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Flags of constructed languages

Last modified: 2001-09-14 by antonio martins
Keywords: linguistics | language: constructed | novial | bolak | vikto | glosa | europanto | loglan | flower | star: 7 points (white) | occidental | interlingue | ying-yang | interlingua | latino sine flexione | globe | world | eagle |
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Constructed languages:

(Rough estimates for number of speakers) See also:


There are nowadays maybe six or seven “living artificial languages” — from a total of several hundered “dead” ones, with new ones popping every year. The other “living” ones (meaning that a speaker community, however small, do exists), as far as I know, are Interlingua (IALA), Klingon, Loglan, Lojban, Ido, Volapük (sort of), and, of course, Esperanto.
António Martins, 04 June 1999


(conjectural flag)

[Bolak logo]
by António Martins

Leon Bollack published his language project in 1899, and insisted with some more learning and reading material for some two years, with limited success. The name "Bolak" meant "blue [language]", and it used this color as symbol, standing for the sky surrounding the earth. I don’t know of any specific logo.
António Martins, 04 June, 1999

Interlingua / Latino sine flaxione

(conjectural flag)

[LSF flag]
by António Martins, 05 Jun 1999

Originally called Interlingua, this 1903 project by G. Peano is currently known by it’s alternate name, latino sine flaxione, due to another, later and more successful language of the same name. According to Rodríguez, it had a very classical symbol (in tune with the classical, as in latin, origin of the language project): an eagle (roman?) over the Earth globe, here in a conjectural black on white 2:3 logo flag.
António Martins, 05 Jun 1999


(supposed flag)

[flag of Novial]
by António Martins, 04 Jun 1999

Novial, an acronym of Nova International Auxiliari Lingue was created in 1928 by Otto Jespersen, formerly esperantist and idist. Maybe that’s why it’s symbol was a seven pointed star (after Esperanto’s 5 and Ido’s 6...). Rodríguez reports that it was used on a «dark» background. I used dark greenish blue — as good as any other dark.
António Martins, 04 Jun 1999


(supposed flag)

[Occidental flag]
by António Martins, 04 Jun 1999

Occidental was proposed by De Whal in 1922, renamed to Interlingue in 1945 for political correctness, in the early 80’ies all adepts had "upgraded" themselves to the very similar Interlingua. According to Rodríguez, they used as a symbol a “ying-yang” like device, standing for a world inter-relating and united. I’m sending it using conjectural colors and arrangement the design of the European flag, whose philosophy is kin to the “cosmopolitan” ideas of the followers of this project.
António Martins, 05 Jun 1999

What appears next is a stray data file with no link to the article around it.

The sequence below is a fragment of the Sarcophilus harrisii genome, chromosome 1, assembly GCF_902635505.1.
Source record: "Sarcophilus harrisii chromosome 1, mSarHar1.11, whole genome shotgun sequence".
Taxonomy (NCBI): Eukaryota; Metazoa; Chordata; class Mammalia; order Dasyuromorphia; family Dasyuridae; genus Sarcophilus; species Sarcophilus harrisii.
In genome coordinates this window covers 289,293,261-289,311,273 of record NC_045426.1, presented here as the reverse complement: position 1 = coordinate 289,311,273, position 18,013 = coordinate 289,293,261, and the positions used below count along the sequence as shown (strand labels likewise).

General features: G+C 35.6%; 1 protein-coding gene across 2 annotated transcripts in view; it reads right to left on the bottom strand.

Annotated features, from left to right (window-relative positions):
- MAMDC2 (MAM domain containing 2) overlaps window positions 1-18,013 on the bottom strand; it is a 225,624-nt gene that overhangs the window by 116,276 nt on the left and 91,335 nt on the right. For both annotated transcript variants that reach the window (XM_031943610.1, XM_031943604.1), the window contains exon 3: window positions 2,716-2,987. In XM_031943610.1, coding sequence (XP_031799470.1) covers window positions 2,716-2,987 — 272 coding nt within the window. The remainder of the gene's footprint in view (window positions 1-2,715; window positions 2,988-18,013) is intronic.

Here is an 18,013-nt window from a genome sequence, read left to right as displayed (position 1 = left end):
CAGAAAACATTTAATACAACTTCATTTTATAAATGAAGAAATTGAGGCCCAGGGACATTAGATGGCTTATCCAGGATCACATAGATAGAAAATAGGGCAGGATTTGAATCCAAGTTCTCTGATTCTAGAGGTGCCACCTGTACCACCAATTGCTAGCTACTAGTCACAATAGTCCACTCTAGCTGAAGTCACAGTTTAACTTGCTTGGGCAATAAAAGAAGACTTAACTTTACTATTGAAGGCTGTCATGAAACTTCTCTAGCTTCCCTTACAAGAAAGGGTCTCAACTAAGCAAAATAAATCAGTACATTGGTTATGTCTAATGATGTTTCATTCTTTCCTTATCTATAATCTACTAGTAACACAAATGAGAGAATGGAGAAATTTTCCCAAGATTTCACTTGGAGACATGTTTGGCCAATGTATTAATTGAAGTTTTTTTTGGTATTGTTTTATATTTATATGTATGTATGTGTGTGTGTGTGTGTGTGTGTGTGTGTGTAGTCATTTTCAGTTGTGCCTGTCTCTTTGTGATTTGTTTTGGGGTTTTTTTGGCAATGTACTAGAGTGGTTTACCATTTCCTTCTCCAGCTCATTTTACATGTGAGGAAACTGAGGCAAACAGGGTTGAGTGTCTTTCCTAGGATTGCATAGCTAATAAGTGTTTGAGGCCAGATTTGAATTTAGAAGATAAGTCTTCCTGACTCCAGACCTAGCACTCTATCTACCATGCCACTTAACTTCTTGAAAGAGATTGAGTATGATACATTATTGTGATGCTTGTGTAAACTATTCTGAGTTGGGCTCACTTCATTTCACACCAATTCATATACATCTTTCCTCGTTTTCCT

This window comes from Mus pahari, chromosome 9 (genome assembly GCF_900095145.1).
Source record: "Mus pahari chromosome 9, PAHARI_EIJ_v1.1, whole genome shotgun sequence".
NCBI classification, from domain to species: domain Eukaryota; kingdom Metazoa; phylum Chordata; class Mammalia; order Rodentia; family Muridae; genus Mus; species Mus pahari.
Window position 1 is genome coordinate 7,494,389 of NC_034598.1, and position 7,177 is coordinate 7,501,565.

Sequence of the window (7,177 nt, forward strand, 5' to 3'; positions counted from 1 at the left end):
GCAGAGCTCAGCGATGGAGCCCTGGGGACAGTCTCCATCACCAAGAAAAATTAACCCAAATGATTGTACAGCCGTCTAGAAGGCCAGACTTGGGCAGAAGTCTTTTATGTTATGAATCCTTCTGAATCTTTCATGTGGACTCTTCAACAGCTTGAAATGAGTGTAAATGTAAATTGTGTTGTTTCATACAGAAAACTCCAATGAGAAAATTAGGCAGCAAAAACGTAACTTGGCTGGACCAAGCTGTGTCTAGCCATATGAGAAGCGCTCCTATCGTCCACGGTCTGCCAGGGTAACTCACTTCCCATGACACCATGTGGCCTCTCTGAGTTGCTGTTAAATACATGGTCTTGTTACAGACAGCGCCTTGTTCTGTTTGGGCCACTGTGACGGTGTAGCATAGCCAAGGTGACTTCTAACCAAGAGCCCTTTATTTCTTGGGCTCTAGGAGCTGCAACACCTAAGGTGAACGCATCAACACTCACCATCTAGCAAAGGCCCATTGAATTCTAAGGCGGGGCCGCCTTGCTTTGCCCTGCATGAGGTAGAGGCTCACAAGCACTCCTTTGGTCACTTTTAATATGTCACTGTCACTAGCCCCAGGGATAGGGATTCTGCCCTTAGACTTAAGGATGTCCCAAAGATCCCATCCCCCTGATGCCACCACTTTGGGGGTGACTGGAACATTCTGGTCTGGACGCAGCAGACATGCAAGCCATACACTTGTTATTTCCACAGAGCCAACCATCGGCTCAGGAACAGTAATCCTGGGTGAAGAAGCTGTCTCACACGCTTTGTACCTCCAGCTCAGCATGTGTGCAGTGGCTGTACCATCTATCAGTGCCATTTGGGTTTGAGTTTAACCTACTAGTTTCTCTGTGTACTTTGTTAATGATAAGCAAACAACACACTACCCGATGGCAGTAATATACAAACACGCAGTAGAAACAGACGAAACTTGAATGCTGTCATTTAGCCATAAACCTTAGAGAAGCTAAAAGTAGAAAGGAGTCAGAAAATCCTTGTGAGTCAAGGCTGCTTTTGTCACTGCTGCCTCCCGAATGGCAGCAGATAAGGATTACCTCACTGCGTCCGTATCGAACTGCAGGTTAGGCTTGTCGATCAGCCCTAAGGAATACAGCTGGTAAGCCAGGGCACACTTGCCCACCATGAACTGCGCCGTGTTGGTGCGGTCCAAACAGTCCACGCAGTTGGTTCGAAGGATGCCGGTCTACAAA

(supposed flag)

[Vikto flag]
by António Martins, 04 Jun 1999

Rodríguez refers that this language was created by Bosz Vilmos, a Hungarian, but doesn’t give the date. It’s logo is an orange five petal flower contour with a large white V on it; under it the motto «Vivat vikto!» (meaning more or less «Long live vikto!»), composed with an ornamental face.
António Martins, 04 Jun 1999


I dont really know if it is still active — it is just the most recent of a series of one-man-projects that rise and fall on fame and dont get to have even one real speaker. (If I recall correctly, before Glosa was Unitario, and before it, still in the 80’ies, Uropi.)
António Martins, 04 Jun 1999

Glosa is still in active use. And in fact, was not a «one-man-project», its authors being Ronald Clark and Wendy Ashby. See and symbol at
Nick Hempshall, 25 Mar 2001

Other constructed languages

Other currently active artificial language movements are not many, none of them with symbols (let alone flags) known to me:

is not really a serious project of an international planned language (but then again, neither was Klingon!), rather a joke started by a Italian EU-translator making fun of the Euro-babylon at Brussels HQ, but it did became highly popular (as such). It may evolve as a half planned, serious pidgin, maybe into something more stable — who knows? As far as it goes any current symbol for Europanto would be some humourous version of the E.U. flag.
and its later offspring Lojban were created in University circles not to became "real" languages, but to test the Whorf-Shapir hypothesis. It’s another experiment that turn out just too good as today exists an unexpected large number of speakers (about 5000). I wouldn’t be surprised if some kind of logo or badge is used.
António Martins, 04 Jun 1999

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